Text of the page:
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Chinese Cyber Espionage: Our Weapons Are OK, Says DoD; Aussie Counter-Intel HQ At Risk

Posted by Colin Clark on


Australian Security Intelligence Organization ASIO

The headquarters of the Australian Security Intelligence Organization (ASIO), whose plans were reportedly stolen.

UPDATED: ManTech Cyber Expert Comment Added

WASHINGTON: One day after reports that China has launched powerful and persistent cyber espionage attacks on a wide array of US and allied weapons systems, including stealing blueprints for a new building to house Australia’s top counterintelligence organization, the Pentagon spokesman says this has not led to an “erosion of our capabilities.”

The Australian news may well be the most serious since the United States and Britain work very closely with Australia on intelligence matters, including some counter-intelligence issues, raising the possibility of a wider breach than just Australian counter-spy efforts.

Here’s what the Australia Broadcasting Corporation (a former employer of mine when I was in East Africa) reported:

Someone has stolen the blueprints, not just of the overall building but also of the communications cabling and server locations, of the floor plans, and the security systems. It was more than theft. It reeked of a espionage operation, someone had mounted a cyber hit on a contractor involved in the site. The plans were traced to a server in China.

The Australian Greens party — a key coalition partner to the current Labour government — described the hacking as a “security blunder of epic proportions.” On the other hand, wire services reported that Australian Prime Minister Julia Gillard said the ABC’s news reports about the security breach were “inaccurate,” but she did not say how or why they were inaccurate. Who is more accurate on this issue remains to be seen, but I’ll put my money on the ABC being more accurate than the prime minister. If the story is true, you can bet our experience dealing with the Soviet’s penetration of our new embassy in Moscow in the late 1980s will help inform the Aussie’s response.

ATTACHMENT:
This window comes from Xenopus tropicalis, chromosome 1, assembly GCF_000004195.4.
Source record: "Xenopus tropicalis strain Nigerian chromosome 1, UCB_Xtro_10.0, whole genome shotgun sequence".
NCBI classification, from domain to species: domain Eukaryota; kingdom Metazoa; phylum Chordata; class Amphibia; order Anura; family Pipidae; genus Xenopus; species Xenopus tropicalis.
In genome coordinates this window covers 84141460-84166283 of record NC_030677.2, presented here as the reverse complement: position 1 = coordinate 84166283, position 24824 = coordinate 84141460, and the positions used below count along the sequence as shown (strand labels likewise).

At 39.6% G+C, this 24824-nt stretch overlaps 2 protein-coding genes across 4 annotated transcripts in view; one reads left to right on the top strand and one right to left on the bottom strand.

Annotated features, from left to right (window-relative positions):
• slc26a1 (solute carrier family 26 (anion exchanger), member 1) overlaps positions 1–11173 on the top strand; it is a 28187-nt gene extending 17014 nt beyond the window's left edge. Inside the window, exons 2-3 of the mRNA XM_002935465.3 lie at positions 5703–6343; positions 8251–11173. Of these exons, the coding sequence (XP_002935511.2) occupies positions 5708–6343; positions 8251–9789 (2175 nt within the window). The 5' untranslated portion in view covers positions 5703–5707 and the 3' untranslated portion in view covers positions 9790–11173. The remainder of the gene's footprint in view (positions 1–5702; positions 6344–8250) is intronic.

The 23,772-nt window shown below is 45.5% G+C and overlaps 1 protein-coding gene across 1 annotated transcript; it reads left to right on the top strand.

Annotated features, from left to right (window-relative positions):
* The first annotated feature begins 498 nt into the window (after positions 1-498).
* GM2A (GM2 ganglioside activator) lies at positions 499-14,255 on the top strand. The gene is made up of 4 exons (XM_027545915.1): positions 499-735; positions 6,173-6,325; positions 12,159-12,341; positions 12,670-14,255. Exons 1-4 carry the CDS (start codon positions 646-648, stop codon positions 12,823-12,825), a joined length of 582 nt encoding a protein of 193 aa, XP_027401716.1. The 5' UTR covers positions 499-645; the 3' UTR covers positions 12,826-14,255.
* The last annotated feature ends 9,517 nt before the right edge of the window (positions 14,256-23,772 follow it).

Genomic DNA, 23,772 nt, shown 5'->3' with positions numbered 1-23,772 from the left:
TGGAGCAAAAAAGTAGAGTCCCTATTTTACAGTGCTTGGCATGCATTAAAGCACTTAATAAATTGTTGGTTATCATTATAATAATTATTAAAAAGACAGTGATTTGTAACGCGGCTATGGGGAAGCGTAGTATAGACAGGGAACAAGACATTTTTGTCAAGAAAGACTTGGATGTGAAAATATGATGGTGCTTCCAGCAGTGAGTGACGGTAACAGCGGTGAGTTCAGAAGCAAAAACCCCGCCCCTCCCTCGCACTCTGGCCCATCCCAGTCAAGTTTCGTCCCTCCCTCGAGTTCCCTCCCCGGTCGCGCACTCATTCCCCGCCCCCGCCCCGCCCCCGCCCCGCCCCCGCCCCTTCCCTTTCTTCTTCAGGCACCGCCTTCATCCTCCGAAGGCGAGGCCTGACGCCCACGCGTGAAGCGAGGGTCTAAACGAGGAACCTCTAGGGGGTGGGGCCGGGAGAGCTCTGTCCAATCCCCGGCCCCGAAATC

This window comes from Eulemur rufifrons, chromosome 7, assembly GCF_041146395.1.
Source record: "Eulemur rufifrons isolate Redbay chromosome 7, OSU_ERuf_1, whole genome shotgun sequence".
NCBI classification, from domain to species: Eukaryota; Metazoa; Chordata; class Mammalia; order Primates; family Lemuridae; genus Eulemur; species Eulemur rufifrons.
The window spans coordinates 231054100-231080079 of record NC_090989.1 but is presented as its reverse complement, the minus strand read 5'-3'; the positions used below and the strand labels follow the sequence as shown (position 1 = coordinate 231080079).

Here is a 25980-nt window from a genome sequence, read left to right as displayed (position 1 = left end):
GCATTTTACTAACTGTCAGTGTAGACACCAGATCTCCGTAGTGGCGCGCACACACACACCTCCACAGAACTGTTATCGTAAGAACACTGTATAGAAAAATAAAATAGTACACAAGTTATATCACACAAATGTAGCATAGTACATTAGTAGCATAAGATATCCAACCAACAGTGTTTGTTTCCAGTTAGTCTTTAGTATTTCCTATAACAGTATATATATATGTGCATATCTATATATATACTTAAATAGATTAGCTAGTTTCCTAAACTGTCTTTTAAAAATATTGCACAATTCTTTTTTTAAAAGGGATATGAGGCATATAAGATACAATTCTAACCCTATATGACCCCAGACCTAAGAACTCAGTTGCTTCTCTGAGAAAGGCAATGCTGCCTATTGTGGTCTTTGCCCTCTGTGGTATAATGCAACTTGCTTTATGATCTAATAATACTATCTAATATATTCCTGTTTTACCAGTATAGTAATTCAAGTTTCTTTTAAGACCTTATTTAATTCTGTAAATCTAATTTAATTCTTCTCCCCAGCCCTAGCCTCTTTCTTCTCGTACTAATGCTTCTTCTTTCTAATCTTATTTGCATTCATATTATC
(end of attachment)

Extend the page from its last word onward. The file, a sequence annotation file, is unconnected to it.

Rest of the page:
For the American weapons, my colleague at the Washington Post, Ellen Nakashima, broke the story Sunday about systems designs being hacked.  Here’s the core of Nakashima’s piece:

“Among more than two dozen major weapons systems whose designs were breached were programs critical to U.S. missile defenses and combat aircraft and ships, according to a previously undisclosed section of a confidential report prepared for Pentagon leaders by the Defense Science Board.

“The systems named in a report by the Defense Science Board includes some critical to U.S. missile defense…..Experts warn that the electronic intrusions gave China access to advanced technology that could accelerate the development of its weapons systems and weaken the U.S. military advantage in a future conflict.”

But the Pentagon’s top spokesman, George Little, issued a statement today expressing confidence in the weapons systems that were hacked:

“We maintain confidence in our weapons platforms. The Department of Defense takes the threat of cyber espionage and cyber security very seriously, which is why we have taken a number of steps to increase funding to strengthen our capabilities, harden our networks, and work with the defense industrial base to achieve greater visibility into the threats our industrial partners are facing. Suggestions that cyber intrusions have somehow led to the erosion of our capabilities or technological edge are incorrect.”

An independent expert, Ken Silva,  senior vice president for cyber strategy at ManTech, said Little was probably close to the mark.

The extent of the information obtained in these most recent attacks is probably exaggerated by quite a bit. Although possible, it is doubtful that the most sensitive elements of these programs was exposed.

China, meanwhile, issued its usual claim that they don’t like hackers and don’t do stuff like this. If the Chinese government isn’t responsible for most of the hacker attacks launched from its soil, then the country has a bigger problem than any sensible person might want to think about. But the NSA and DISA folks I’ve spoken with over the last five years about this issue say there is little doubt that the Chinese military is behind these hacks. Given China’s opaque system, the Foreign Ministry probably has no idea what is happening. They didn’t know about the PLA’s anti-satellite test in 2007 and coordination between the military, the Foreign Ministry and the senior civilian leadership is ad hoc and often absent.

What do you think?